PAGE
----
A new survey revealed that rural Australia may lose doctors, teachers and other workers due to violence in regional workplaces.
According to a report by ABC News, 600 police officers, teachers and health workers were surveyed as part of a project called Working Safe in Regional and Remote Australia.
The project is managed by different groups including the Rural Doctors Association, Australian Nurses Federation and the Police Federation of Australia.
Dr Jenny May, Chair of the project steering group, said that working in isolation, lack of funding as well as lack of staff were factors that were identified contributing to workplace violence.
“We know that feeling safe in a community and particularly in terms of your workplace, or not feeling safe, were correlated well with people deciding to leave our rural and remote communities,” said Dr May.
“And since retention is so important, it’s obviously an issue we need to look at.”
She also said that in order to assist rural professionals in dealing with workplace violence, more training programs should be implemented.
“Many of us work in communities where police may not be there all the time to come to our aid, so you’ve got to think laterally.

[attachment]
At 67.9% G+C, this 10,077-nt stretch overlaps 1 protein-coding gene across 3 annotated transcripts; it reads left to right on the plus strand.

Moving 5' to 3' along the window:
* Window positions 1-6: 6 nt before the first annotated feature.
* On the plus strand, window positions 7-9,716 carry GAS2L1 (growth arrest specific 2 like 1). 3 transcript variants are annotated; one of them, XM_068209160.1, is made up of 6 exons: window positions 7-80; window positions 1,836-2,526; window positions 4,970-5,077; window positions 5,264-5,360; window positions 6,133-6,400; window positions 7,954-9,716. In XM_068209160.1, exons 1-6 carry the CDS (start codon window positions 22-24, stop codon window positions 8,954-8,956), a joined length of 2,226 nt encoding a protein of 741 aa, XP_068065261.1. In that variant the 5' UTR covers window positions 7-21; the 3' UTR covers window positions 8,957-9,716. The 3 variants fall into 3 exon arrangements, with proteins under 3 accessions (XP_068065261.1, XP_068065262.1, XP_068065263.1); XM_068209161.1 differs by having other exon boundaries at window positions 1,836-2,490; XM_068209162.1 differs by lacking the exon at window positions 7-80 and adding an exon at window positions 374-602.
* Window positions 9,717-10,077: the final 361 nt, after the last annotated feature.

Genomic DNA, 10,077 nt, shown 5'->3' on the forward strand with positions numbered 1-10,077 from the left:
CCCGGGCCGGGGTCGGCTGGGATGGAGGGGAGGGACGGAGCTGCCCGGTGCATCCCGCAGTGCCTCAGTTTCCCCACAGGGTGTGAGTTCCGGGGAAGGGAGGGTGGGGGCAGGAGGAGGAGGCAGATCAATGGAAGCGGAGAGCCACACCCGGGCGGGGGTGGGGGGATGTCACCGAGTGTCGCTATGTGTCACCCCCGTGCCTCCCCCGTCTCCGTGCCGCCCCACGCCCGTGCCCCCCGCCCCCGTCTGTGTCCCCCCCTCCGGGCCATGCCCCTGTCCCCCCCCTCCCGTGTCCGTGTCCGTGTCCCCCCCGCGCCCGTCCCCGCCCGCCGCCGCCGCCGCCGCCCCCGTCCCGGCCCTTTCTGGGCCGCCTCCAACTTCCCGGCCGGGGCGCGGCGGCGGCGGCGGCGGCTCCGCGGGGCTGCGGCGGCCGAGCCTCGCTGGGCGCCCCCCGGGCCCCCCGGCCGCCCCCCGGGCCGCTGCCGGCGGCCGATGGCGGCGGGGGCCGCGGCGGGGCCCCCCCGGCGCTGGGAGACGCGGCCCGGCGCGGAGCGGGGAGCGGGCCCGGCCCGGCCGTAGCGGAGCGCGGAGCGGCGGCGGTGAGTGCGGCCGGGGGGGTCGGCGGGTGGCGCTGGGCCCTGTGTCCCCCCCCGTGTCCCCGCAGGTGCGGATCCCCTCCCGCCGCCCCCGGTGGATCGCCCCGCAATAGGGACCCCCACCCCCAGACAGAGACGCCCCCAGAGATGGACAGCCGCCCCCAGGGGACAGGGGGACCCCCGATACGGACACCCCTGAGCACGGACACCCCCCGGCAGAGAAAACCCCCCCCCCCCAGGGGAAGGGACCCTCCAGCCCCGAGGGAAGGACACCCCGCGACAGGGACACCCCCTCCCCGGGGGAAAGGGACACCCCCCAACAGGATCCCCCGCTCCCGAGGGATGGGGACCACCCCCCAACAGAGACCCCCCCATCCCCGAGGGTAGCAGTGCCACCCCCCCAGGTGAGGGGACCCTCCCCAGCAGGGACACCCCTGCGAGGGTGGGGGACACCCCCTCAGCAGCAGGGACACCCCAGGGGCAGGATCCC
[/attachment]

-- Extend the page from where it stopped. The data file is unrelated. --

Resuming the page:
“Well, if the police were out of town at the time, who am I going to call on, how am I going to manage this situation?
“So you’re thinking not in a reactive way, but in a proactive way.”
It has not been identified whether instances of workplace violence are higher in rural areas than metropolitan areas.
“What we do know is that there are some risk factors about being rural,” said Dr May.
“One of those is lack of anonymity, not only do you work in a small community, but you live in a community as well.
“So there are a number of factors about the rural context, if you like, that make the impact of workplace violence potentially more problematic.”